Retirees tell of how their “future looks bleak” as the rising cost of living puts additional pressure on them. As a benefit payment, cold weather payments are available for households located in areas with sub-zero temperatures over a seven-day period. Applicants must be receiving certain qualifying benefits, such as Pension Credit or Universal Credit.

This Vital Benefits support is only available to eligible applicants between the months of October and March.

However, some of the country’s leading charities are calling for reforms to cold weather payments to provide more support to those who need it most.

Specifically, Age UK has a proposal to offer payments of £500 to those eligible for benefit support.

These suggestions from the charity are part of a larger group of suggestions aimed at tackling the problem of rising energy bills.

READ MORE: Tax cuts explained: who is eligible to pay less and how to apply

Earlier this year, industry regulator Ofgem confirmed that the energy price cap will rise to almost £2,000, which will see bills rise by £693 a week.

On top of that, experts believe the price cap could hit £3,000 by October if no action is taken.

Speaking to Age UK, Norma, 81, said: ‘The uncertainty over energy bills as well as increased food and clothing is stressful and the future looks bleak.

“I never imagined that this country would leave me, at 81 and disabled, feeling helpless and insecure.”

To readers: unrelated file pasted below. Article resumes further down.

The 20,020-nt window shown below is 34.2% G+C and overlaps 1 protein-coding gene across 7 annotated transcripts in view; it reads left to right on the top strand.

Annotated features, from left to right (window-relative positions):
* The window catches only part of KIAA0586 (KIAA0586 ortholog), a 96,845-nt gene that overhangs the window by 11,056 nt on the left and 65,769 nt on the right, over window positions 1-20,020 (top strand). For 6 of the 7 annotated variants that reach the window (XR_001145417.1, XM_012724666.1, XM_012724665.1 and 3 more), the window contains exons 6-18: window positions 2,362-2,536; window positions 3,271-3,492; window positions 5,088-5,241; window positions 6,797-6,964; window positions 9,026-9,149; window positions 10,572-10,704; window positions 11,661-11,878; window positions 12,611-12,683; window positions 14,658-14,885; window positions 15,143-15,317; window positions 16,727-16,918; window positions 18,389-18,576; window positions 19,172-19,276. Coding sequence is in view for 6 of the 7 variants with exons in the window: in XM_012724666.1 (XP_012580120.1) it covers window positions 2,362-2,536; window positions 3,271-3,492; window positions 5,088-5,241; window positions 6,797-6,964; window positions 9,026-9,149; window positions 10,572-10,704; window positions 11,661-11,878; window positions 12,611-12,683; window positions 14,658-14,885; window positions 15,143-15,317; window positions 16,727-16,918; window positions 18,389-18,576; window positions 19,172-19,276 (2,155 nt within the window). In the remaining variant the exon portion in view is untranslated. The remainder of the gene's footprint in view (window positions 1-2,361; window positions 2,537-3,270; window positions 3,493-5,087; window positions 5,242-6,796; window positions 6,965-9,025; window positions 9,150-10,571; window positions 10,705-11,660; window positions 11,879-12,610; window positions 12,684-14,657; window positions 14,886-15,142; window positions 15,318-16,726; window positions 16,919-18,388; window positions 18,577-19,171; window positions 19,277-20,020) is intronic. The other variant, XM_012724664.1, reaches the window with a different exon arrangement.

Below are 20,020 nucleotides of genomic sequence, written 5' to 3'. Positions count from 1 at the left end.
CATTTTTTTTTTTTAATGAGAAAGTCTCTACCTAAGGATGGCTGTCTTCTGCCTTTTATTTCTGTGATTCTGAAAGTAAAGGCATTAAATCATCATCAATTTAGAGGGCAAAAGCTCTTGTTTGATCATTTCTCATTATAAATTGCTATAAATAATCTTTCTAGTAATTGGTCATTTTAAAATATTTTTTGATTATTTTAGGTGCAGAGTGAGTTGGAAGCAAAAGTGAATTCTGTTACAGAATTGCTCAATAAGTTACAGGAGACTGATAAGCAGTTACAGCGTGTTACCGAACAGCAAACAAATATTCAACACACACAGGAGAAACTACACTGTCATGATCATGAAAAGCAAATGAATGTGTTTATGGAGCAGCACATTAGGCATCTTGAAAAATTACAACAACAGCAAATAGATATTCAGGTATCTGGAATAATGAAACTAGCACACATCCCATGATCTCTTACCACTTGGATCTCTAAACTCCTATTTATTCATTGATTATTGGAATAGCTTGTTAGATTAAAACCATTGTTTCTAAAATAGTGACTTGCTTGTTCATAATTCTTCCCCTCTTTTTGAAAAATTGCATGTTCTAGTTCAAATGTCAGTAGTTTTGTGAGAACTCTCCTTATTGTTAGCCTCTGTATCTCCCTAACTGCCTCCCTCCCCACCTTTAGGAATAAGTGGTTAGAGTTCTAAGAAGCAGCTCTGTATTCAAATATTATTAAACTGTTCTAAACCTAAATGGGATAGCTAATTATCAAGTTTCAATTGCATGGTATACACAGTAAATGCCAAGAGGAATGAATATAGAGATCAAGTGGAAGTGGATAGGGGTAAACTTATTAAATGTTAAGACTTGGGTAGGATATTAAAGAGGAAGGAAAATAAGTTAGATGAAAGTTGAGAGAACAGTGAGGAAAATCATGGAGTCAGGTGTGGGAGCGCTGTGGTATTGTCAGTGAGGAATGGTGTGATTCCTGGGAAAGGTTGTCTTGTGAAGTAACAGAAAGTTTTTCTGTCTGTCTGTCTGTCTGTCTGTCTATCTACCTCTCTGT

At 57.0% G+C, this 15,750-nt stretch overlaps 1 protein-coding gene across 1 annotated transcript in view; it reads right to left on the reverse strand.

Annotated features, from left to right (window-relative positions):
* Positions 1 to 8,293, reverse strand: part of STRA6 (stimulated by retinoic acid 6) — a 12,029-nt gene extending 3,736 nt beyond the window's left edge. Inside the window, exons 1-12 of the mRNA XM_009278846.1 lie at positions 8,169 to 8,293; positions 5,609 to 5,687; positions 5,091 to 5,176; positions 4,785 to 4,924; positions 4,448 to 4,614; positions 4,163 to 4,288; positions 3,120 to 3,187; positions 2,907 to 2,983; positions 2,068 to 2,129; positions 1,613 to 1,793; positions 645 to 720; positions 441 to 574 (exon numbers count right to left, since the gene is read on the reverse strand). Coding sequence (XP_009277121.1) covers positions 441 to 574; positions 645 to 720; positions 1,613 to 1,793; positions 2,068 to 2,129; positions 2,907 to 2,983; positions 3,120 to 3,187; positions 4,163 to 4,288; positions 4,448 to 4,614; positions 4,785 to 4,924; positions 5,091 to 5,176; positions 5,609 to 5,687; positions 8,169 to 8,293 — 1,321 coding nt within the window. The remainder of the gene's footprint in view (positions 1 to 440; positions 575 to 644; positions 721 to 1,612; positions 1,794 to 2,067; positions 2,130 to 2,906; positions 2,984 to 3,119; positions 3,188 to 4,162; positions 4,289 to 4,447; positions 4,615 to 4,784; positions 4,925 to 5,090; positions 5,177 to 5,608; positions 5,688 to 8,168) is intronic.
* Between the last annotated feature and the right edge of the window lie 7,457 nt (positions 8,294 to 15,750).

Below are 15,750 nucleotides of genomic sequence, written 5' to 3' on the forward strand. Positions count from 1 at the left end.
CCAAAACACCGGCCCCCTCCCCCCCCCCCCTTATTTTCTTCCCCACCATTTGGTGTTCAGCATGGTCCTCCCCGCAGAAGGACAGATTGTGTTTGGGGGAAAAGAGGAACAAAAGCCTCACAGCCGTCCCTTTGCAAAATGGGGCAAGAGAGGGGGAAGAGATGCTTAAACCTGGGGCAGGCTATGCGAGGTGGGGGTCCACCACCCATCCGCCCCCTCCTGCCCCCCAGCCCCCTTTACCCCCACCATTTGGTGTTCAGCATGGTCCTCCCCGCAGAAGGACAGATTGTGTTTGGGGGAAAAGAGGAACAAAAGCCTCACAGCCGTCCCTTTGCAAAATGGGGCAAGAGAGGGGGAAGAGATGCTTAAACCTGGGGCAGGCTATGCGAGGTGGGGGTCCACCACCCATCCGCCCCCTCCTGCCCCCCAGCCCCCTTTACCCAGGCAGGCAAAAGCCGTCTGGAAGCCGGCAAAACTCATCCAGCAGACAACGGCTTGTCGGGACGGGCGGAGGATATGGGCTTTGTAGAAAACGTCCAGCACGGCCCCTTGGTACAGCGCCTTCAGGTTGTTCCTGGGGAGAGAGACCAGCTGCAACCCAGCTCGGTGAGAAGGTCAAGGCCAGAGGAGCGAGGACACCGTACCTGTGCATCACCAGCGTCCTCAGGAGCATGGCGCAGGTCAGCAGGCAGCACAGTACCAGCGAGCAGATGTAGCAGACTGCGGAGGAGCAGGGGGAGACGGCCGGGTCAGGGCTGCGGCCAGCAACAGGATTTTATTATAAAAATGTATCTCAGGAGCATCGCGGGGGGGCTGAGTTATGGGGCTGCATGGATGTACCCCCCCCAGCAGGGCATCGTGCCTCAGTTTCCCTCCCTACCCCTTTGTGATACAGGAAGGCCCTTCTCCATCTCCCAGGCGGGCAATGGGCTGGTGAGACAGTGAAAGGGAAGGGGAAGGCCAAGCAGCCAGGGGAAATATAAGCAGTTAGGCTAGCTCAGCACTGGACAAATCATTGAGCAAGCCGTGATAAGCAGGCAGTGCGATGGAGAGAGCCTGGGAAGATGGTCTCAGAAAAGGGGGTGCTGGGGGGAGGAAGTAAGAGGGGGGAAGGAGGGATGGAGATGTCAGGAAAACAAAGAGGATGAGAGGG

Rachel, an unpaid carer for her partner, added: “My husband has advanced Alzheimer’s disease, is totally bedridden, doubly incontinent and my daughter and I are caring for him completely at home.

“It needs to be washed and changed at least three times a day and therefore my washing machine and dryer are in constant use.

“We have to keep the heating on most of the time because the temperature drops quickly if the house gets cold. Our fuel bills are currently £270 per month.

“These latest increases are going to make a huge difference to our spending but we have no choice because of my husband’s health.”

Caroline Abrahams, charity director of the organisation, said: ‘It was already clear that the support announced by the government last month was insufficient to protect low and modest income older people from the impact of rising price inflation. .

“Now, deepening our concerns, our new analysis shows that one in five older people who are already hard-pressed are expected to miss out on their £150 council tax refund.

“The government needs to do more to help them by expanding eligibility for the rebate program, or through some other mechanism that puts extra money in their hands.”

As part of his spring statement, Chancellor Rishi Sunak announced a doubling of financial support for the Household Support Fund.

On top of that, The Times reports that Mr Sunak is considering making further changes to council tax rebate in a bid to tackle rising energy bills.